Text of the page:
I found a flight from Saigon to Nha Trang that was cheaper than the train fare and after an hour of listening to the Russian couple beside me arguing about whether he regretted ever bringing her along for this trip or not I'd arrived at this beach resort town. The weather was as hot and humid as ever, but the beach was nearby and the water lovely, so I settled in. One thing became very obvious very quickly as I explored this small town: it was completely taken over by Russians. Businesses had signs posted in Vietnamese and Russian, with English occasionally thrown in at the end. A true Soviet baba beckoned to me from one of the tour offices nearby in fluent Russian, offering day trips out for snorkeling and island hopping. Pretending not to speak the language for a minute I replied to her in English at which point she got very stern and said "Russian speaking only!" as if I'd approached her. The crowd at the beach reminded me very strongly of beach days on the Black Sea when I was little. Here were the middle aged men with beer bellies in speedos, here were the women in what looked like hand sewn bikinis and housecoats, the people in the water didn't actually swim, they just stood around chatting or doing water aerobics. I visited a few of the sights in town, but most of the time I spent just walking the streets, eavesdropping and giggling. It's strange the sense of comfort you get when you can understand conversations going on around you.
View of the town and the interconnecting bridge roadways
Po Nagar Tower, in the style of Angkor Wat, is a relic reminding us of the
reach the Cham people had that stretched all the way up through Vietnam.
Locals come every day to worship inside the temples
Not a single pedestal or idol is left without incense or food offerings
A small sculpture garden behind the temple provides some much welcome shade.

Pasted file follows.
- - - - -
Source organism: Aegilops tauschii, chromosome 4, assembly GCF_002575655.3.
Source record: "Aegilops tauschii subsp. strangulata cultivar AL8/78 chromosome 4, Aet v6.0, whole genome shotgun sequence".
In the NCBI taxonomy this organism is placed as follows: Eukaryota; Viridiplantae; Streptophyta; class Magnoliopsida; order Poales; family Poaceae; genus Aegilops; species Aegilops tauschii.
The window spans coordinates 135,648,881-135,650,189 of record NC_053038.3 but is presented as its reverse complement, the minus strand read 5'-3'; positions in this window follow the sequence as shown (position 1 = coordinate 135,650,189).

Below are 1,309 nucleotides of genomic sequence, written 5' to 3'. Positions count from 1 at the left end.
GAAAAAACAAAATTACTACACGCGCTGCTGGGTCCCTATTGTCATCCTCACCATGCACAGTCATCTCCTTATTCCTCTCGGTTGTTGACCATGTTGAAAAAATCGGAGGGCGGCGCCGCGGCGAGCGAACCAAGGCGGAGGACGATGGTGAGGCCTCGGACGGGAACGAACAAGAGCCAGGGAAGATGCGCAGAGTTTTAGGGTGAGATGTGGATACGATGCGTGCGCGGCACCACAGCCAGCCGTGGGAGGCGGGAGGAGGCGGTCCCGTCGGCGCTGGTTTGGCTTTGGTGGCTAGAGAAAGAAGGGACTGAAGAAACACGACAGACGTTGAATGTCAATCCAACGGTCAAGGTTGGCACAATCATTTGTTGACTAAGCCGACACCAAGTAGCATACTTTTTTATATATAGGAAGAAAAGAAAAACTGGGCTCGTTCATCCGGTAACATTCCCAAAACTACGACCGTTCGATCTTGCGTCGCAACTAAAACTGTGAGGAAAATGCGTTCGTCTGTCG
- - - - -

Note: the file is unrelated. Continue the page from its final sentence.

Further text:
I ran across a short demonstration of traditional dance and music
Most decorations have worn away, but you can still see a few remains
like this figure on top of an elephant
Ironically, the best restaurant in town was a sushi restaurant, and this dish
called "The Honeymooners" was probably one of my favorite things ever.
A pair of fresh oysters topped with quail eggs, uni, several kinds of roe,
tiny bunches of sea grapes, yuzu juice and dots of hot sauce. Yum!
As you can see, the restaurants feature some of the more traditional Russian dishes.
Borscht in Vietnam? Youbetcha!
Nha Trang Cathedral stands out with it's distinctly European architecture
A lovely place to sit and relax by the fans and contemplate life...or moving.
The Long Son Pagoda is a bit of a hike from everything else and there's not much
to do here but sit and contemplate, but a few enterprising people have set up
refreshment stands right at the foot of the stairs and pretend not to know math
when it comes to giving change.
The markets offer some of the freshest shredded coconut around
These are not abandoned houses...many people still live like this, and
the nice buildings in the background are either for tourists or the lucky
few who were able to rise above the every day.
You'll spot a few of the water aerobics practitioners bobbing in the water
All in all, this isn't a bad spot to lounge under an umbrella and chill...
too bad I don't know how to relax this way, so after two days I happily moved on.